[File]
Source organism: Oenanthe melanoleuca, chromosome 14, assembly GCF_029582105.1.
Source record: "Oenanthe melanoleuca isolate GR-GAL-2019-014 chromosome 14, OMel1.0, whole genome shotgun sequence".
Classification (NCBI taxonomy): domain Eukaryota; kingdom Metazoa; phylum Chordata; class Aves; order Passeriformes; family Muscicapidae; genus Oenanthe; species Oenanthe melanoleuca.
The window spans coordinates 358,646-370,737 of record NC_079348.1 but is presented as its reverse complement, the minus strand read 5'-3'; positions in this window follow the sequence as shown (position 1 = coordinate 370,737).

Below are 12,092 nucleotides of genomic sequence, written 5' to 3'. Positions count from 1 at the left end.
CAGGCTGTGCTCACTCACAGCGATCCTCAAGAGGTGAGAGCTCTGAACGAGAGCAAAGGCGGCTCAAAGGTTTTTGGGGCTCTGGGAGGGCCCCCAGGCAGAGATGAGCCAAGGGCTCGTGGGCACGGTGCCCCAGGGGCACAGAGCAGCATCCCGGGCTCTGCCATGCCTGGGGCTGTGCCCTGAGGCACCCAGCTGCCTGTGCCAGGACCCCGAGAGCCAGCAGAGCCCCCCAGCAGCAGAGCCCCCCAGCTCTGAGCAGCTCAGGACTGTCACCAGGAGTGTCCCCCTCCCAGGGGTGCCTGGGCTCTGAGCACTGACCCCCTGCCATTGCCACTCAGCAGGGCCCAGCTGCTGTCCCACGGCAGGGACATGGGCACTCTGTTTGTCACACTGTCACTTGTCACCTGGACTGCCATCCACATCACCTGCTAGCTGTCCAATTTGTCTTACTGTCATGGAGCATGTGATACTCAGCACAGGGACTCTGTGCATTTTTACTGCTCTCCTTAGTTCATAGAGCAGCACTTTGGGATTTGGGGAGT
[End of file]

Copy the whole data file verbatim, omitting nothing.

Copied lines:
Source organism: Oenanthe melanoleuca, chromosome 14, assembly GCF_029582105.1.
Source record: "Oenanthe melanoleuca isolate GR-GAL-2019-014 chromosome 14, OMel1.0, whole genome shotgun sequence".
Classification (NCBI taxonomy): domain Eukaryota; kingdom Metazoa; phylum Chordata; class Aves; order Passeriformes; family Muscicapidae; genus Oenanthe; species Oenanthe melanoleuca.
The window spans coordinates 358,646-370,737 of record NC_079348.1 but is presented as its reverse complement, the minus strand read 5'-3'; positions in this window follow the sequence as shown (position 1 = coordinate 370,737).

Below are 12,092 nucleotides of genomic sequence, written 5' to 3'. Positions count from 1 at the left end.
CAGGCTGTGCTCACTCACAGCGATCCTCAAGAGGTGAGAGCTCTGAACGAGAGCAAAGGCGGCTCAAAGGTTTTTGGGGCTCTGGGAGGGCCCCCAGGCAGAGATGAGCCAAGGGCTCGTGGGCACGGTGCCCCAGGGGCACAGAGCAGCATCCCGGGCTCTGCCATGCCTGGGGCTGTGCCCTGAGGCACCCAGCTGCCTGTGCCAGGACCCCGAGAGCCAGCAGAGCCCCCCAGCAGCAGAGCCCCCCAGCTCTGAGCAGCTCAGGACTGTCACCAGGAGTGTCCCCCTCCCAGGGGTGCCTGGGCTCTGAGCACTGACCCCCTGCCATTGCCACTCAGCAGGGCCCAGCTGCTGTCCCACGGCAGGGACATGGGCACTCTGTTTGTCACACTGTCACTTGTCACCTGGACTGCCATCCACATCACCTGCTAGCTGTCCAATTTGTCTTACTGTCATGGAGCATGTGATACTCAGCACAGGGACTCTGTGCATTTTTACTGCTCTCCTTAGTTCATAGAGCAGCACTTTGGGATTTGGGGAGT